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A confidence interval (CI) gives an “interval estimate” of an unknown population parameter such as the mean. It gives us the probability that the parameter lies within the stated interval (range). The precision or accuracy of the estimate depends on the width of the interval.

For us to define a $$100(1 – α)%$$ confidence interval for $$θ$$, we must specify two random variables $$θ_1(X)$$ and $$θ_2(X)$$ such that $$P(θ_1(X) < θ < θ_2(X)) = 1 – α$$.

The most common value for $$α$$ is 0.05, which leads us to a 95% confidence interval. As such, $$P(θ_1(X) < θ < θ_2>(X)) = 0.95$$ specifies $$θ_1(X)$$ and $$θ_2(X)$$ such that there is a 95% chance of finding the true value of $$θ$$ in the interval. Alternatively, we could say that 5% of the realizations of such intervals would not contain the true value of $$θ$$.

The Importance of a Confidence Interval

It is not always possible to know the exact values of the population mean or the population standard deviation. This is because most populations are too large to allow data collection from every subject. In fact, collection of data from every subject in a large population is not only economically unviable but also very time-consuming. This makes confidence intervals very important.

Confidence intervals can also be used to predict the value of a given parameter. We usually assume that the underlying random variable has a normal distribution. In this regard, the central limit theorem (the assertion that most distributions tend to adopt a normal distribution when n is large) is a very important tool.

The following statements are true for any random variable that assumes a normal distribution:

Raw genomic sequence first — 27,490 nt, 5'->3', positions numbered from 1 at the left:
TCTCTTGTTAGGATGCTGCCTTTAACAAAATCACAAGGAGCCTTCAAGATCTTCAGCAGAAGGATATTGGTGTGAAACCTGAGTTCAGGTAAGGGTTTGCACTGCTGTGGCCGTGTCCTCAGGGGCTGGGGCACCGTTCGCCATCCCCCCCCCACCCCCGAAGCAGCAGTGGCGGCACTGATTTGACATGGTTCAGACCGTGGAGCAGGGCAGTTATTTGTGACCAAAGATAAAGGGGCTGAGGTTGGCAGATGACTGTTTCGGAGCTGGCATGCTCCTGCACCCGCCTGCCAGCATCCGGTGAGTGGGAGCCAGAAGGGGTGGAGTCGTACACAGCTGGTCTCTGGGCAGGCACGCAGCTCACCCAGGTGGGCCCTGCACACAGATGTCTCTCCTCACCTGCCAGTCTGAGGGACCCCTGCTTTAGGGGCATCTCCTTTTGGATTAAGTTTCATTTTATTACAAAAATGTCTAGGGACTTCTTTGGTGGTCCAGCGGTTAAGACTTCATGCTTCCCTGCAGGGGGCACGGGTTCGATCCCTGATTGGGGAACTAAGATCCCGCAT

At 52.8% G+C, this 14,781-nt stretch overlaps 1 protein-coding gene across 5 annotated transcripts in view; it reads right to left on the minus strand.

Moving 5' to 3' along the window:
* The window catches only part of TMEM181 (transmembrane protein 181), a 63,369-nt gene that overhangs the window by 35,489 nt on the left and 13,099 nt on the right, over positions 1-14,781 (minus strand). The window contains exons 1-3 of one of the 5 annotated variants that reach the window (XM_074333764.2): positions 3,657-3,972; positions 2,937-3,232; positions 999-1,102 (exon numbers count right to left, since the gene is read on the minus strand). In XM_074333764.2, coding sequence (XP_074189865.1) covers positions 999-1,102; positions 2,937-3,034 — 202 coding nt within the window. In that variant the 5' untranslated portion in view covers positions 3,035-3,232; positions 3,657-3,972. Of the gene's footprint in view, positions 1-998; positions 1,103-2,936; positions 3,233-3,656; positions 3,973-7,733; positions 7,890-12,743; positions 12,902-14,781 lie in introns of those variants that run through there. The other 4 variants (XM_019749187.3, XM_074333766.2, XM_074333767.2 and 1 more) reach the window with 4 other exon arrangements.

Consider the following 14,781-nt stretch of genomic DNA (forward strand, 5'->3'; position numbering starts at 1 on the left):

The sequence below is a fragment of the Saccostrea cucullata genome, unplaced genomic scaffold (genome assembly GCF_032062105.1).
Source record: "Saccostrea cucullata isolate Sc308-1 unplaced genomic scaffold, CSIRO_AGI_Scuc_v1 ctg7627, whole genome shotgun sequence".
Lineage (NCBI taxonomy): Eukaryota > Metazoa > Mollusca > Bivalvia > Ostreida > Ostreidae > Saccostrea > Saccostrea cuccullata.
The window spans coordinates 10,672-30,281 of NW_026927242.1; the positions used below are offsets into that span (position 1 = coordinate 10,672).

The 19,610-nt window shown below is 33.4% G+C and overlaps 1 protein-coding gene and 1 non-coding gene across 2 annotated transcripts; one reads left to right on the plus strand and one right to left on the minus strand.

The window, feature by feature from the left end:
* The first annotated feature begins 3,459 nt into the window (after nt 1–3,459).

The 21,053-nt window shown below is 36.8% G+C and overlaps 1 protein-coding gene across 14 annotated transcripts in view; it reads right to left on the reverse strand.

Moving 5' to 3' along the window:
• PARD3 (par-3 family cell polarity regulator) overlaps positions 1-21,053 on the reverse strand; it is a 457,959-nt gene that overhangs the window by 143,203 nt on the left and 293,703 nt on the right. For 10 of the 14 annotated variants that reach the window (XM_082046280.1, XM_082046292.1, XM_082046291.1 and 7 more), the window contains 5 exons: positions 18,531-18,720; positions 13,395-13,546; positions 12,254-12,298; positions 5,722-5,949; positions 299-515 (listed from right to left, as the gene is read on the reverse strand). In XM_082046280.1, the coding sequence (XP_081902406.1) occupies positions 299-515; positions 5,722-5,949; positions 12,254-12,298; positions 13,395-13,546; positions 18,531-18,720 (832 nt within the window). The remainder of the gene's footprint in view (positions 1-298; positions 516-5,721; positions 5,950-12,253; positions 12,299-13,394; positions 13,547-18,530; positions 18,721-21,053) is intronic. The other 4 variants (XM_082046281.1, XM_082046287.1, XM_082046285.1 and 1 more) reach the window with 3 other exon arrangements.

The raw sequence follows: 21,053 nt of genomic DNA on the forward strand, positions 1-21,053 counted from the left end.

1. 50% CI: approximately 50% of all observations fall in the range $$μ ± \left(\frac{2}{3}\right)σ$$.
2. 68% CI: approximately 68.3% of all the observations fall in the range $$μ ± σ$$.
3. 95% CI: approximately 95.5% of all observations fall in the interval $$μ ± 2σ$$.
4. 99% CI: approximately 99.7% of all the observations fall in the interval $$μ ± 3σ$$. Note to candidates: The words “interval” and “range” have been used interchangeably in this context.

Example: Confidence Interval

A financial analyst encounters a client whose portfolio return has a mean yearly return of 24% and a standard deviation of 5%. Assuming a normal distribution, the 50% confidence interval for the expected return is closest to:

Solution

\begin{align*} \text{Confidence interval at 50%} & = \left\{ 0.24 – \cfrac {2}{3} \times 0.05, 0.24 + \cfrac {2}{3} \times 0.05 \right\} \\ & = \left\{ 0.207, 0.273 \right\} \\ \end{align*}

Question

A financial analyst encounters a client whose portfolio return has a mean yearly return of 24% and a standard deviation of 5%. Assuming a normal distribution, a 99% confidence interval for the expected return is closest to:

1. {0.08, 0.49}.
2. {0.09, 0.39}.
3. {0.09, 0.9}.

Solution

For a 99% CI, approximately 99% of all the observations fall in the interval $$μ ± 3σ$$.

Therefore,

\begin{align*} \text{Confidence interval at 99%} & = \left\{ 0.24 – 3 \times 0.05, 0.24 + 3 \times 0.05 \right\} \\ & = \left\{ 0.09, 0.39 \right\} \\ \end{align*}

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